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Extra resources for Advances in protein chemistry. / Volume 9
A number of substances, all of which can give rise to formaldehyde and formate, have been found t o be precursors of the 0-carbon atom of serine (for a summary of the known precursors see Fig. 3, and Arnstein and Neuberger, 1953a). As will be shown later, these precursors are probably first converted into a common ((active”formaldehyde derivstive, but the extent to which the different precursors contribute to this reaction in vivo is difficult to assess. It is likely that the essential amino acids histidine, tryptophan, and methionine are used primarily for protein synthesis and are degraded to one-carbon fragments only to a limited extent, unless fed in excessive amounts.
Body weight) are fed to rats, the methylene group of glycine becomes an important precursor of the @-carbon atom of serine (Sakami, 1949), the over-all reaction consisting practically in the formation of one molecule of serine from two of glycine by an oxidative deamination and decarboxylation of one molecule : +302 2 C H Z N H ~ * C O -NHa ~H , -coi CHzOH CHNHz- C02H. Since the cona version of the a-carbon atom of glycine into the &carbon atom of serine is normally unimportant, one of the intermediate steps must be a relatively slow reaction.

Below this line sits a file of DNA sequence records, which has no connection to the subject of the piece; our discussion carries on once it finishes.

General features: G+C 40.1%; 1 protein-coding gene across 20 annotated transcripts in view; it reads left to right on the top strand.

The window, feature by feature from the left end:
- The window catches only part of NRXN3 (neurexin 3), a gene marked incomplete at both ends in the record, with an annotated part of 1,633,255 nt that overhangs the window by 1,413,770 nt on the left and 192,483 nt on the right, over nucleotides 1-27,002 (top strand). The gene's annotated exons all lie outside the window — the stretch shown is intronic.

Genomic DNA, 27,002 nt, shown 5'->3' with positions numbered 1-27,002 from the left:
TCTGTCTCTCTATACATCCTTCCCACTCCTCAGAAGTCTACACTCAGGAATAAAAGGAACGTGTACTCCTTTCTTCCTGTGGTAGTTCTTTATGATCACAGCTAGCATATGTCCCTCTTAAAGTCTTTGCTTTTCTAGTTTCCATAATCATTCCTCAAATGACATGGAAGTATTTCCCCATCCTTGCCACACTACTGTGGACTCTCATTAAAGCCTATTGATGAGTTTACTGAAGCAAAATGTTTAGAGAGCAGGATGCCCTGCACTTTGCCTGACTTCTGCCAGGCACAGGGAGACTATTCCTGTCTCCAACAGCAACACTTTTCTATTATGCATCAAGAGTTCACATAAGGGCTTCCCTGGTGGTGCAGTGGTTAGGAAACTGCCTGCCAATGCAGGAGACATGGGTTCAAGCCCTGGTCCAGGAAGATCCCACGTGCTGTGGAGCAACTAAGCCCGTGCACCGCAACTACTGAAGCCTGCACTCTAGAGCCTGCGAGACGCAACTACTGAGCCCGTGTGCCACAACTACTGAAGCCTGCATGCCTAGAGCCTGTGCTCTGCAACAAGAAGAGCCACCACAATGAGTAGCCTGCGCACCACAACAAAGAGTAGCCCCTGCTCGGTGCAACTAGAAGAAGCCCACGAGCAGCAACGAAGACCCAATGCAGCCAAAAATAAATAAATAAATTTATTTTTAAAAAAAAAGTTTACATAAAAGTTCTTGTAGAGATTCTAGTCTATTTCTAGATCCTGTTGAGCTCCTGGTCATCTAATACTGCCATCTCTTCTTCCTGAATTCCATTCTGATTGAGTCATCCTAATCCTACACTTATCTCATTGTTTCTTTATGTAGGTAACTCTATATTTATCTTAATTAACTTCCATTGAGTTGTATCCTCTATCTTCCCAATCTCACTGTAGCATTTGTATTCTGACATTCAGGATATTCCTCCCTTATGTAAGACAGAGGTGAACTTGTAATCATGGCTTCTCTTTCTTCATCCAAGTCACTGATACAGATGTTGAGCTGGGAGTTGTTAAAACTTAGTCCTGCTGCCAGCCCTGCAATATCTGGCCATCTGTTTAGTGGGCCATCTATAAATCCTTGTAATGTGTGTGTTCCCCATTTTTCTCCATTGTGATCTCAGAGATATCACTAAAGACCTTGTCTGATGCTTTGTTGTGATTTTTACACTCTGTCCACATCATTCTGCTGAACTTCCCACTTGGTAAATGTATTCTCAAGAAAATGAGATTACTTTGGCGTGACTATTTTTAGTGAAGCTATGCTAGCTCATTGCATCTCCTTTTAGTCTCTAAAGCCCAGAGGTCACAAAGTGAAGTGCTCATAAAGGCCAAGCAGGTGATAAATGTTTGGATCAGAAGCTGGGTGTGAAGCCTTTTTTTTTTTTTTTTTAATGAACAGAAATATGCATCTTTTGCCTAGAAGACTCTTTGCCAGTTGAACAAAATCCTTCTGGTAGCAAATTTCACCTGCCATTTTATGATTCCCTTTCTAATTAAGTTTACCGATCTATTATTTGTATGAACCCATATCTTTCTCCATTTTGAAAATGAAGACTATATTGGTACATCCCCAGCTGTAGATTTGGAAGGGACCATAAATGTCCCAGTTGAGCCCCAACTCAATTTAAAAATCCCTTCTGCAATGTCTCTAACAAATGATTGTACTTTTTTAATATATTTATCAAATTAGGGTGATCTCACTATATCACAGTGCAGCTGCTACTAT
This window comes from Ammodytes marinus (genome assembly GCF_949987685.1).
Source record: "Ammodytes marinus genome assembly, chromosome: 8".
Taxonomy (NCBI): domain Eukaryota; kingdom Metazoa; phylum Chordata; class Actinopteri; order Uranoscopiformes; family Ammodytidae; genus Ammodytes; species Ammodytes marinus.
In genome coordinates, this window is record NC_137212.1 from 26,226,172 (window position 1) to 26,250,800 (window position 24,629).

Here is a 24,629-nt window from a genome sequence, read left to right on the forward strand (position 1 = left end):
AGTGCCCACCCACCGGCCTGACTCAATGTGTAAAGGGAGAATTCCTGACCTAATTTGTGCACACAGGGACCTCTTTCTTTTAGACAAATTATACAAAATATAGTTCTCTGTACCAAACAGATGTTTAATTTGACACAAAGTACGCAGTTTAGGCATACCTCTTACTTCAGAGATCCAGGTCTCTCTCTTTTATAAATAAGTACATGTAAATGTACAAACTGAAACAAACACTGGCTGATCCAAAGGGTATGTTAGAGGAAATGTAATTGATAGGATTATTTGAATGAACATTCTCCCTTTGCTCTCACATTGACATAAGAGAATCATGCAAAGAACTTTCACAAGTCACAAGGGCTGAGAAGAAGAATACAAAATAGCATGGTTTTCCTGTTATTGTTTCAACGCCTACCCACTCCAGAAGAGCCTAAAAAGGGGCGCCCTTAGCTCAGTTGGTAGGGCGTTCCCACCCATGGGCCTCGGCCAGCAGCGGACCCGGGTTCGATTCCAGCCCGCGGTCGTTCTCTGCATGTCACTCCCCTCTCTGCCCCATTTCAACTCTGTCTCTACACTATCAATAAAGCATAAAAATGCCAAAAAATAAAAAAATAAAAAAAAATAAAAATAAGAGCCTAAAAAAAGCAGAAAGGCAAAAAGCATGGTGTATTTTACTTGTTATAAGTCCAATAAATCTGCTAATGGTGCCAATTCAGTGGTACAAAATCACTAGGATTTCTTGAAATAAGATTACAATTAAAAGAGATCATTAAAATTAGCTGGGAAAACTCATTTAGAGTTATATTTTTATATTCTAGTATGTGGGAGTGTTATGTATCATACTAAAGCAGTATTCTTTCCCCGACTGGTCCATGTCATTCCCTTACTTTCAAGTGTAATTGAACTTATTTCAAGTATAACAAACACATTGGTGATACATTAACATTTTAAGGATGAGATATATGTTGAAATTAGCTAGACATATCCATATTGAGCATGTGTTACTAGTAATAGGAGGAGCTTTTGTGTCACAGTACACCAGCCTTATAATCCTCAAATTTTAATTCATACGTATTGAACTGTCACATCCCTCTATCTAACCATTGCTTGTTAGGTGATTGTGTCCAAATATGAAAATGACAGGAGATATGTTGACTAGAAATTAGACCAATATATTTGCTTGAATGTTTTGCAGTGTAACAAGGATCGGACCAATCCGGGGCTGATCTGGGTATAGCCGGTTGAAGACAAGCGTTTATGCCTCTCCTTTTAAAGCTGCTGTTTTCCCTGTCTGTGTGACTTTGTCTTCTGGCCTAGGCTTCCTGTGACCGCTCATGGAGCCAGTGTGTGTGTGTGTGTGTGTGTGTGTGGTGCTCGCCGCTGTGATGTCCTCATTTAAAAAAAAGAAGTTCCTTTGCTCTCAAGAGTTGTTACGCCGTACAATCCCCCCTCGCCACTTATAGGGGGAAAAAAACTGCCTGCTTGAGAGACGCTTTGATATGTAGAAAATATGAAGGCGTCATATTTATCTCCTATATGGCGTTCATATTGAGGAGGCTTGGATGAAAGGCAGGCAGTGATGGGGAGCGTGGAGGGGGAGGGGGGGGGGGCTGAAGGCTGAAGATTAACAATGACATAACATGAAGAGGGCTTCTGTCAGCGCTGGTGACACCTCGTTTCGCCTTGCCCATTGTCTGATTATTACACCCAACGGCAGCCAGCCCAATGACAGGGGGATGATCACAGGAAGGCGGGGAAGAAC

Per rat. 8 g. 1 g. 9 g. or about 48 mg. 8 millimole per day per 100 g. body weight). 34 H . R. V . 6 mg. glycine per day per 100 g. body weight). In these calculations no allowance has been made for the amount of serine in the diet. 9 % (Rees, 1946) and rat body protein about 5 % (Sauberlich and Baumann, 1951) of serine. The djfference between the amount of serine eaten and that required for protein synthesis may be calculated to be approximately 75 mg. or the equivalent of 56 mg. of glycine per rat per day.